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by Gordon Graham, Editor, SoftwareCEO
This time we bring you a free SEO checker that creates a detailed report on your website.
Hate paying legal bills for lawsuits? Join a Canadian initiative to prevent lawsuits, or minimize their fallout.
A new survey on tech support turns up an intriguing lack of consensus, plus tips on re-thinking support for better profit.
And now you can study online courses from Stanford free... plus check out some seriously funny cartoons about programming.
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Prevent lawsuits; save money, time, and customers
Those Canadians, they're so nice. And you know what? Being "nice" can save your firm millions of dollars.
Ask any software CEO which bill they most hate to pay... and many will say their legal bill. And it can be a whopper.
The Canadian Advanced Technology Alliance (CATA) took a survey at the end of 2007 that turned up some amazing numbers. Out of 90 companies surveyed, two-thirds had suffered more than one lawsuit in the past three years.
The average lawsuit cost them $17 million in legal fees. And four our of five vendors lost the customer involved.
Talk about a lose-lose, for everyone but the lawyers.
Now there's some light on the horizon. A new conflict management guide is being drawn up by CATA that offers practical, innovative ideas on how to avoid costly legal wrangling.
Here are some tips from the draft guide.
Lessening litigation tip #1: Conflict is inevitable, so learn how to deal with it
"Most business people have been educated in the use of accounting tools, technologies, and analytical tools, but few about the use of sophisticated methods for dealing with conflicts," says the guide.
Talk about a lose-lose, for everyone but the lawyers.
So whenever we get tangled up in a conflict — with an employee, a supplier, or a vendor — most of us resort to the same old "boringly predictable" process.
These traditional steps include demands, negotiation, claim, defense, mandatory mediation, discovery, pre-trial, trial, and then appeals. But these just intensify and worsen any conflict.
"What could have started out a small issue mushrooms into a broadly based dispute as the parties jockey for position by creating issues which can be used as bargaining chips."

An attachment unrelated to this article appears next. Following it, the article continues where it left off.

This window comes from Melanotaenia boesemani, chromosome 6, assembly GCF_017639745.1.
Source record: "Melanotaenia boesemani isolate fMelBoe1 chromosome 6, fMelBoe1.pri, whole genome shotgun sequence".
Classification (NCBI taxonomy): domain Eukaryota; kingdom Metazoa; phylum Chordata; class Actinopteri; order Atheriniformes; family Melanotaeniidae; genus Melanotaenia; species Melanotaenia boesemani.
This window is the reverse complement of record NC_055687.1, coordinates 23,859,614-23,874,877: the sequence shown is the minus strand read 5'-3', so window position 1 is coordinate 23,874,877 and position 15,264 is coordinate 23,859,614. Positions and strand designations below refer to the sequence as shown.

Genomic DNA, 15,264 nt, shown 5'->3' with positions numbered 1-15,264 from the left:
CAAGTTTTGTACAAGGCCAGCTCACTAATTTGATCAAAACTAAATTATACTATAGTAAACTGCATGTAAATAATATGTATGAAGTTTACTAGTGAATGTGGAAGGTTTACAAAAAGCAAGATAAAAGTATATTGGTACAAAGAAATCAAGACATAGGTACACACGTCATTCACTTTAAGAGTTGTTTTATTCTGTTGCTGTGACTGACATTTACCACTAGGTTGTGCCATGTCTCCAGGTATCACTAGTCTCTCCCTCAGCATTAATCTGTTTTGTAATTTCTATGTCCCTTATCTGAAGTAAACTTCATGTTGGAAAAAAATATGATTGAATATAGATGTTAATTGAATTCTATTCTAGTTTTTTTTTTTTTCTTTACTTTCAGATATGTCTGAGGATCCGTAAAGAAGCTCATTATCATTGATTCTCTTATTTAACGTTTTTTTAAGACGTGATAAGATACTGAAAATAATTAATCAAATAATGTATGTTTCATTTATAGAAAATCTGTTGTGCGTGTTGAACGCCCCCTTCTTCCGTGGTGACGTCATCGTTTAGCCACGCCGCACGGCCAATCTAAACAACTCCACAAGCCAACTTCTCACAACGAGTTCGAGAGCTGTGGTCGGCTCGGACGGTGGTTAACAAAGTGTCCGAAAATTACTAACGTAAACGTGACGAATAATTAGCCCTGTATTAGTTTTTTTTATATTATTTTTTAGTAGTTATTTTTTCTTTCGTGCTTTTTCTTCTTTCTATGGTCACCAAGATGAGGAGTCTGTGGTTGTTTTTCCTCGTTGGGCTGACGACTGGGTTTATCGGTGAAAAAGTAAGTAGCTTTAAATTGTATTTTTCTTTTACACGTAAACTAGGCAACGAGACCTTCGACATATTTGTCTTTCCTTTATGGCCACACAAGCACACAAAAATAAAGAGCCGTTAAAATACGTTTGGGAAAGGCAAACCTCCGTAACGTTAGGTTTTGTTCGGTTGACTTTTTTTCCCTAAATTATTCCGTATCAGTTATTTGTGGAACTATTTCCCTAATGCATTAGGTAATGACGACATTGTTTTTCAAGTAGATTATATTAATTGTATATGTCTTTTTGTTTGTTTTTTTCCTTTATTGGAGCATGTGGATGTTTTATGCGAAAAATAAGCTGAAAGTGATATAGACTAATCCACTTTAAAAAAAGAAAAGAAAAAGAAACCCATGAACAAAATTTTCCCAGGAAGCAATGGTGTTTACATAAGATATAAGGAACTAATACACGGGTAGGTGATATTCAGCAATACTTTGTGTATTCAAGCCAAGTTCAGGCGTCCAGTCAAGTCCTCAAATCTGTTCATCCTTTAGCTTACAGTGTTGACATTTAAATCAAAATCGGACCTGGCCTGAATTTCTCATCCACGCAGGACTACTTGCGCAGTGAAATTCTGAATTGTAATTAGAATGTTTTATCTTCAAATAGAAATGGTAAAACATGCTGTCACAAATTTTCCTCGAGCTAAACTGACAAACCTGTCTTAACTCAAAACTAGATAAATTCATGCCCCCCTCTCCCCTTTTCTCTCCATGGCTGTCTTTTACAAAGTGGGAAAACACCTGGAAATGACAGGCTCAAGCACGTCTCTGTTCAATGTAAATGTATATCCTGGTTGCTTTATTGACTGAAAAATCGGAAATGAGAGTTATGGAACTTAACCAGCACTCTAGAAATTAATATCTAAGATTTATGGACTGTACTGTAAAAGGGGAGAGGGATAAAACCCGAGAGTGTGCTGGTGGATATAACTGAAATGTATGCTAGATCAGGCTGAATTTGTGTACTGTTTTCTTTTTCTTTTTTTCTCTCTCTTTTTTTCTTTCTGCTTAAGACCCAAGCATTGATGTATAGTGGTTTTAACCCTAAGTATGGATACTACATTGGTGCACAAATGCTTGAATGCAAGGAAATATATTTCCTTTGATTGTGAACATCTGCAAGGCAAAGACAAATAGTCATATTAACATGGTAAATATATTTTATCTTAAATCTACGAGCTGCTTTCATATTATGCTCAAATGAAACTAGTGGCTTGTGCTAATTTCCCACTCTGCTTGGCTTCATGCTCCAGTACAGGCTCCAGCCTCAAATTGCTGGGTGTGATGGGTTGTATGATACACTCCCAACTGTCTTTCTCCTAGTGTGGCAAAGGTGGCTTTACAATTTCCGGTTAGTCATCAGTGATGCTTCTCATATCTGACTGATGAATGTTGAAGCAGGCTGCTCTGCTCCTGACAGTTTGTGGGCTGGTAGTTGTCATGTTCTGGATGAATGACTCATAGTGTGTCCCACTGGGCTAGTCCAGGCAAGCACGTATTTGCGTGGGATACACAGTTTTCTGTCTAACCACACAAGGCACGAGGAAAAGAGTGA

Instead, the CATA guide proposes taking different steps to "start early, solve it sooner, reduce the costs, and limit the acrimony."
And these steps can be learned by managers and taught to employees. And the payoff can be huge. Read on.
Lessening litigation tip #2: Don't buy into the mindset of warfare
"The language is business is war-like," says the guide.
"It is predicated on winning and losing, defeating, crushing, annihilating, and overwhelming. All of these terms are focused on the competitive rather than the collaborative aspect of dispute resolution."
And this black-and-white thinking hinges on "the admission of guilt or error, and the exposure to liability as a result of such admission."
How does this posturing help anything get solved?
"This is the nature of the business world," says CATA president John Reid. "We tend to be pretty litigious, and to engage in conflict without thinking about the ripple effect, as well as the dollars involved.
"It can be a significant drain on resources, and it can damage relationships. So maybe we can encourage people to use some common sense instead."
Do you really want to go to war with a client, or supplier, or even a former employee? Don't we all have better things to do with our time and our money?
Do you really want to go to war with a client, or supplier, or even a former employee? Lessening litigation tip #3: Don't expect the same people who caused the problem to solve it; but don't expect anyone else to care
Big companies operate differently from small companies.
"In the case of a small company, it is frequently impossible for the author or participant to distance themselves from the issue," says the guide.
"Within larger corporations, at the very outset of a dispute, it may be farmed out to another division which has no investment in a prompt or productive resolution."
In other words, one size does not fit all.
It's important to "depersonalize" the conflict to lessen the emotions, yet stay focused on solving it promptly.
A low-level legal aide or purchasing person may not realize how much is at stake. They can unwittingly drag out or worsen the dispute because they are not personally involved.
Lessening litigation tip #4: Set up alternative ways to deal with conflicts during the "courtship" stage
Here's the meat of this idea: the alternate steps you can set up to prevent and lessen lawsuits from the get-go.
While these are too long to discuss in detail here, they form a full menu of options, including:
- A defined dispute resolution process
- Rules for negotiation
- Voluntary information exchange
- Internal escalation
- An ombudsman
- A trusted third-party referee
- Joint fact-finding
- Neutral experts
- Non-binding arbitration
- A mini-trial
- Binding arbitration
And the time to agree on all these steps is BEFORE you get into hot water.
The guide provides suggested wording for contracts "that embodies a strong commitment to a different way of resolving disputes. Typically, these provisions can be created and inserted while the partied are in the 'courtship' phases of contract negotiations."
It can even help your sales pitch if you frame this properly. How many other vendors have the maturity, the foresight, and the concern for a smooth relationship to suggest such things?
Lessening litigation tip #5: Join this movement towards better ways to solve problems
You can request a copy of the 18-page guide from CATA by calling (613) 236-6550 or e-mailing reid-at-cata.ca. A forum is being established to discuss these ideas; you can request access to it as well.
CATA intends to promote these ideas far outside the Canadian borders, since they apply everywhere.